Dollar Threshold Amount for Contract Coverage Under State Prevailing Wage Laws

January 1, 2023

Historical Tables

Table of Dollar Threshold Amounts for Contract Coverage Under State Prevailing Wage Laws




$ 25,000


$ 1,000 2

Colorado $500,000 for state funded public projects. Does not apply to Colorado Department of Transportation projects. However, the Colorado Department of Transportation is required to pay employees performing work on any public project, regardless of the amount or funding source of the public project, in accordance with the requirements of the Davis-Bacon Act.


$ 1,000,000 for new construction

$ 100,000 for remodeling


$500,000 for new construction

$45,000 for alteration, repair, renovation, rehabilitation, demolition, or reconstruction


$ 2,000




$ 50,000


$250,000 and either of the following criteria are met: (1) the contracting public body is a unit of State Government or an instrumentality of the State, and there is any State funding for the project; or (2) the contracting public body is a political subdivision, agency, person, or entity (such as a county), and the State funds 25% or more of the project.




$ 25,000 where more than one trade is involved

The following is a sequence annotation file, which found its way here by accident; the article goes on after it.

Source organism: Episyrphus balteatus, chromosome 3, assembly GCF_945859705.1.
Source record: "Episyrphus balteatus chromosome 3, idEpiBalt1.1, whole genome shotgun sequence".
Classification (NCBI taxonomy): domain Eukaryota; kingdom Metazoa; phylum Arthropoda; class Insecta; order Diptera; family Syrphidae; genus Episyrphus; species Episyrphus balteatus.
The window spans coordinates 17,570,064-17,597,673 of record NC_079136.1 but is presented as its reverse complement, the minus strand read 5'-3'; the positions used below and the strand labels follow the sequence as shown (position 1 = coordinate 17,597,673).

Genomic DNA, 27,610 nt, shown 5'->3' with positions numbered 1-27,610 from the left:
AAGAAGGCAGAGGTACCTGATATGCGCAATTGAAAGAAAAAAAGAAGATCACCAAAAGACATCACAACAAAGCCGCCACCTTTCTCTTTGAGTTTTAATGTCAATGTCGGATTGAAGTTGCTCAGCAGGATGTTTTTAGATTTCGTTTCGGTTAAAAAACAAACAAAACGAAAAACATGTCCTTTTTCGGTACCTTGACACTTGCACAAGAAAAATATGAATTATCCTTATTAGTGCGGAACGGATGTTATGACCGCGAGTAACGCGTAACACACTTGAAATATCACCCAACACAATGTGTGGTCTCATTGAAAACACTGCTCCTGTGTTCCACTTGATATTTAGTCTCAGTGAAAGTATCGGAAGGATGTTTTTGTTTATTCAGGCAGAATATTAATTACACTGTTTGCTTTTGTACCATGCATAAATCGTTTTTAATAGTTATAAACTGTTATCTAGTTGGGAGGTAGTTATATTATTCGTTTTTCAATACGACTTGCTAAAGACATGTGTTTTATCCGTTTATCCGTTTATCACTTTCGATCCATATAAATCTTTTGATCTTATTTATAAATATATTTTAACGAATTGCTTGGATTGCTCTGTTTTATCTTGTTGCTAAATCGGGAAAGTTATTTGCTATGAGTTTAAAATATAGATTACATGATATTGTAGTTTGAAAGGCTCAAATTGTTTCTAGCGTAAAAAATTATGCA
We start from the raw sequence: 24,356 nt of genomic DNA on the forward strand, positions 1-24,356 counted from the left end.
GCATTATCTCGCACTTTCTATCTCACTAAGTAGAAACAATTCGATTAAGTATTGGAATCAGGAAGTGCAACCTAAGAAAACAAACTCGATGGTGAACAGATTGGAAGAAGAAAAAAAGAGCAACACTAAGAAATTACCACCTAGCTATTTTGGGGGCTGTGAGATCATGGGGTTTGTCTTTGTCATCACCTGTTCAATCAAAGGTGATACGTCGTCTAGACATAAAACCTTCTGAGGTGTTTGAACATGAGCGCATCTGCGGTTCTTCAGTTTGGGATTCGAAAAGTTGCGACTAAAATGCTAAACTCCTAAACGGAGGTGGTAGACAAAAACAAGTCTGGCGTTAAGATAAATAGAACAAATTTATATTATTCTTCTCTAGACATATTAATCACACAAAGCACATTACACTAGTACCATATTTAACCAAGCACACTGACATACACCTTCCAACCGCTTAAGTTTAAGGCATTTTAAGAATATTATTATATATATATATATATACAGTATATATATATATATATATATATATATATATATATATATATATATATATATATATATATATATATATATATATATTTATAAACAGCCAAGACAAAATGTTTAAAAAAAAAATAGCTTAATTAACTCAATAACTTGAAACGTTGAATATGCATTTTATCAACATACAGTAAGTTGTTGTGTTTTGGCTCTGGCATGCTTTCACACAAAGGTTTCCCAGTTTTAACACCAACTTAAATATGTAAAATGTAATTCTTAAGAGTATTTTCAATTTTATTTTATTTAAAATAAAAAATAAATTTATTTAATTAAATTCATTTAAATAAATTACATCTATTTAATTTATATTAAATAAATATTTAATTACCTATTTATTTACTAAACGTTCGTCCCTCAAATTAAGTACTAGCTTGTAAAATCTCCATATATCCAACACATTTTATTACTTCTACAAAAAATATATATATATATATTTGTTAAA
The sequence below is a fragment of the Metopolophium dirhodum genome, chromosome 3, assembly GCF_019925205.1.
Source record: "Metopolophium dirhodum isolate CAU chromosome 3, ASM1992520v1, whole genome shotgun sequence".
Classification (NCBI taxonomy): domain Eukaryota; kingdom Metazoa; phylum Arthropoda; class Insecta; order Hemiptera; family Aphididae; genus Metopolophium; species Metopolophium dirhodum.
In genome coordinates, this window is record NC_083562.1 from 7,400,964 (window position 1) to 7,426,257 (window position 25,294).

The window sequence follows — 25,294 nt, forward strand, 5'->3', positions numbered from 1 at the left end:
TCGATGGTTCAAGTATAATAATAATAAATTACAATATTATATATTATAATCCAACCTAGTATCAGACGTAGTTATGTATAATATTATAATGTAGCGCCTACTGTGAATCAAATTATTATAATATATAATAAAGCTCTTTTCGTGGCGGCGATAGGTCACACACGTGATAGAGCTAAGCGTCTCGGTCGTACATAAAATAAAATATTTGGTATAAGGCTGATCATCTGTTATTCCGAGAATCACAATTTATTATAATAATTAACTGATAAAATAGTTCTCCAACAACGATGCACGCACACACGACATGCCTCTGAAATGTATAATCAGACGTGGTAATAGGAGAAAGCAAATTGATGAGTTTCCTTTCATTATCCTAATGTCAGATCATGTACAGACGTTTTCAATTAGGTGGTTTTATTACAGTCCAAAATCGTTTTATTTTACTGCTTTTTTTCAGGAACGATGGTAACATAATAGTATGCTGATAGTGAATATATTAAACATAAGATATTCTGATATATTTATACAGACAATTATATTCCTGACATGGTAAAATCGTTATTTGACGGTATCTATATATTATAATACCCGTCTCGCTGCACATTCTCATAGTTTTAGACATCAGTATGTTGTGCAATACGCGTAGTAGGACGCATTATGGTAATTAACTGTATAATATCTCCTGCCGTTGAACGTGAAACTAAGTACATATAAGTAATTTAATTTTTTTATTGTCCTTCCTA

$ 2,500 where a single trade is involved




$ 25,000




$ 100,000

$100,000 for redevelopment project contracts

New Jersey

$ 2,000

$ 16,263

$ 50,000 – aggregate cost for maintenance and repair

New Mexico

$ 60,000

New York



$250,000 for new construction 4 /

$75,000 for remodeling 4 /

Certain types of construction, including school construction, are exempt


None, but major renovations are only considered public works if over $50,000. Further, any project that uses $750,000 of public funds is a public work regardless of the contracting entity


$ 25,000

Rhode Island

$ 1,000


$ 50,000, but only for highway construction. No prevailing wage on non-highway construction.



Virginia $250,000 or more if the contracting public body is a unit of State Government or an instrumentality of the State, and there is any State funding for the project; or the contracting public body is a locality that has adopted an ordinance requiring the payment of the prevailing wage for public works paid for in whole or in part by funds of the locality.


$ 100,000 or at least 50% funded by a capital construction act and costs more than $200,000.


None 5 /

Washington, DC

$100,000 6 However, federal Davis-Bacon rates apply to all contracts in excess of $2,000 for construction of public buildings and public works entered into by the Federal Government or the District of Columbia.


$ 100,000


1/ Twenty-four states do not have prevailing wage laws. These States are Alabama, Arizona, Arkansas, Florida, Georgia, Idaho, Indiana, Iowa, Kansas, Kentucky, Louisiana, Michigan, Mississippi, New Hampshire, North Carolina, North Dakota, Oklahoma, South Carolina, South Dakota, Utah, West Virginia, Wisconsin.